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A blog on financial markets and their regulation

May 25, 2012

Posted by on A blog post yesterday at Marginal Revolution raised the interesting question of whether stock prices should quote in increments of one-hundredth of a cent instead of one cent. That is a very complex question in market micro structure that I do not wish to get into now. But the comment thread on this blog post got into a much more interesting question of how to represent money in a computer.

It is well known that using a floating point number to represent money is a very bad idea – every computer scientist knows that we must use integers for this purpose even if fractions are involved. If we do not have to deal with fractions of a cent, then internally everything should be stored in cents so that a million dollars is represented by 100 million which is well within the range of a 32 bit integer (for example, the long int in ISO C++). If fractions of a cent (say milli-cents) are possible, then everything should be stored in milli-cents and a million dollars is represented by 100 billion which is beyond the range of a 32 bit integer but is well within the range of the more modern 64 bit integer (for example, the long integer in Java).

Dick King commenting at the Marginal Revolution blog post points out that if fractions of one-tenth of a micro-cent are permitted, then a 64 bit integer would allow us to represent up to around a trillion dollars. As he says: “If AAPL ever reaches a market cap of $1 trillion and you decide you want to buy it all you will not be able to place an ordinary order on an ordinary exchange … sorry about that.” If you really want to be precise about these things, the 64 bit integer takes us only up to a little over $922 billion if you want negative numbers also; if only unsigned quantities are required, then it could take us to $1.8 trillion. But as a rough order of magnitude, we can take one trillion as the upper limit on monetary quantities that can be represented to an accuracy of one micro-cent using 64 bit integers.

I would think that there might be situations where much more than a trillion – perhaps, even a quadrillion – might be needed. In the days before the euro, we used to joke that the word quadrillion was invented to count the Italian public debt (in lire of course). But more seriously, the total open interest in all the global derivative markets is not far short of a quadrillion dollars. Equally, there may be situations where micro cents or nano cents might make sense for micro payments for charging internet transactions. For example, the digital currency Bitcoin (which is valued at approximately one US dollar) allows subdivision up to 8 decimal places or one hundredth of one millionth of a Bitcoin. If we need a single representation for all monetary quantities from 10^{15} (one quadrillion) to 10^{-8} (one hundredth of one millionth), the 64 bit integer is simply insufficient. Perhaps, finance will at some point need a 128 bit (16 byte) long integer.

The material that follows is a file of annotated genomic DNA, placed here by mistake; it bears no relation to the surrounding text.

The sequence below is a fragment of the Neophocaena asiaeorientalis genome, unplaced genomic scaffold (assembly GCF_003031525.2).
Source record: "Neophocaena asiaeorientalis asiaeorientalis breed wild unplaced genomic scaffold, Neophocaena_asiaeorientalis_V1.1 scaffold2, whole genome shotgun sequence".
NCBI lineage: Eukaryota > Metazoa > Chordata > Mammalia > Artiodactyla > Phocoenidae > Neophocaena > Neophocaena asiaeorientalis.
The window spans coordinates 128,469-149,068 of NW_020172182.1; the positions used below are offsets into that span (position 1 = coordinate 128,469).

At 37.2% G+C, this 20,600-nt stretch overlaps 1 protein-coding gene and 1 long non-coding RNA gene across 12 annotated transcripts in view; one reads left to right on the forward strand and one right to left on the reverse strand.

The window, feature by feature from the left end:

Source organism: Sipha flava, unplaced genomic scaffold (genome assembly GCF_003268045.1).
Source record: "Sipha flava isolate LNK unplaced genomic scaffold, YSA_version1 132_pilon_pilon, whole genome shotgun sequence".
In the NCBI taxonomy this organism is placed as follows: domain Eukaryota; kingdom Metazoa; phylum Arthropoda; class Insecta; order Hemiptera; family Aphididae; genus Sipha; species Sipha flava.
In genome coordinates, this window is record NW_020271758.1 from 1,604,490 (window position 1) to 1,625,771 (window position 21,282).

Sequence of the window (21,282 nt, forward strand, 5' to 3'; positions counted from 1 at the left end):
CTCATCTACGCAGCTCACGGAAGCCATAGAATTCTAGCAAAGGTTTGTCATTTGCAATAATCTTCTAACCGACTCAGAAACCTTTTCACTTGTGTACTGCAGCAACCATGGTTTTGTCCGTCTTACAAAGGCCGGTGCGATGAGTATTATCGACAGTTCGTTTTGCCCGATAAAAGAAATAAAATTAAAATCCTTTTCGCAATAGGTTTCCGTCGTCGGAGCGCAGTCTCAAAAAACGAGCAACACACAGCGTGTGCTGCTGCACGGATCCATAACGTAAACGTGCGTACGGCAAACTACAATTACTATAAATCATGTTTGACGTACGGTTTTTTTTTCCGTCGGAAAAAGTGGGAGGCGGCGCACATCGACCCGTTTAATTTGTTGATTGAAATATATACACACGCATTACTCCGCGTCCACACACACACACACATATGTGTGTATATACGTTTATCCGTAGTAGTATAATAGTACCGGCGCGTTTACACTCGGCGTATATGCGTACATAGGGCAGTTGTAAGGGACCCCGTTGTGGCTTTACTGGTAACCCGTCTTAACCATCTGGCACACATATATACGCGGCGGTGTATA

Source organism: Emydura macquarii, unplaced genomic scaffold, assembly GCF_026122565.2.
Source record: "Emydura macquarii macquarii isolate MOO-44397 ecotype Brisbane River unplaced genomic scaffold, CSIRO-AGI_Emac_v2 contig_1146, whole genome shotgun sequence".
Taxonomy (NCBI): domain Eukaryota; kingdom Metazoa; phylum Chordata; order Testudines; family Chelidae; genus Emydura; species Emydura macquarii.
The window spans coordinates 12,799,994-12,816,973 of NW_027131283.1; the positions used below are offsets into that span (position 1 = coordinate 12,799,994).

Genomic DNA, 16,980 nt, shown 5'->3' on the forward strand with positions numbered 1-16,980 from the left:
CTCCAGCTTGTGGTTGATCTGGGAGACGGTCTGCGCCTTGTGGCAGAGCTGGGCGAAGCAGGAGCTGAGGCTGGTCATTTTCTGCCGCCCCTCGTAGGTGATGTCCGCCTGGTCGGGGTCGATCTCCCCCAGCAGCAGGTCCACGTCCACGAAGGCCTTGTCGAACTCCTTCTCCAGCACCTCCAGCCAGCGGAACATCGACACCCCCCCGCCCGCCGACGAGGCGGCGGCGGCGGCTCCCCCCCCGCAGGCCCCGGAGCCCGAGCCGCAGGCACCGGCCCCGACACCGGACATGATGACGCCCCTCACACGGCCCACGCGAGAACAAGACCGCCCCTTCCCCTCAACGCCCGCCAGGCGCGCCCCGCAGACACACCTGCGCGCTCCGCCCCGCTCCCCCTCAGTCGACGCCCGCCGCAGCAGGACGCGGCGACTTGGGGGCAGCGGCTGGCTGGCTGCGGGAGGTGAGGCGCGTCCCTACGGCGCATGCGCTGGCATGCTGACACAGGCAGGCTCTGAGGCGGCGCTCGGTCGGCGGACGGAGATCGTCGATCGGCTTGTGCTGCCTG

Of course, some people do argue that data structures like Java’s BigInteger that allows arbitrary size of integers should be used. But this arbitrary size comes at a very heavy price. It appears that a Java BigInteger takes about 80 bytes that is five times more than a 128 bit (16 byte) long integer. The performance penalties would also be substantial. While a 128 bit integer would not be sufficient to count the number of protons in the universe, it should be adequate for the full range of monetary quantities that we are likely to encounter for a long time – it will take us from 10^{21} to 10^{-15} with a couple of digits to spare.

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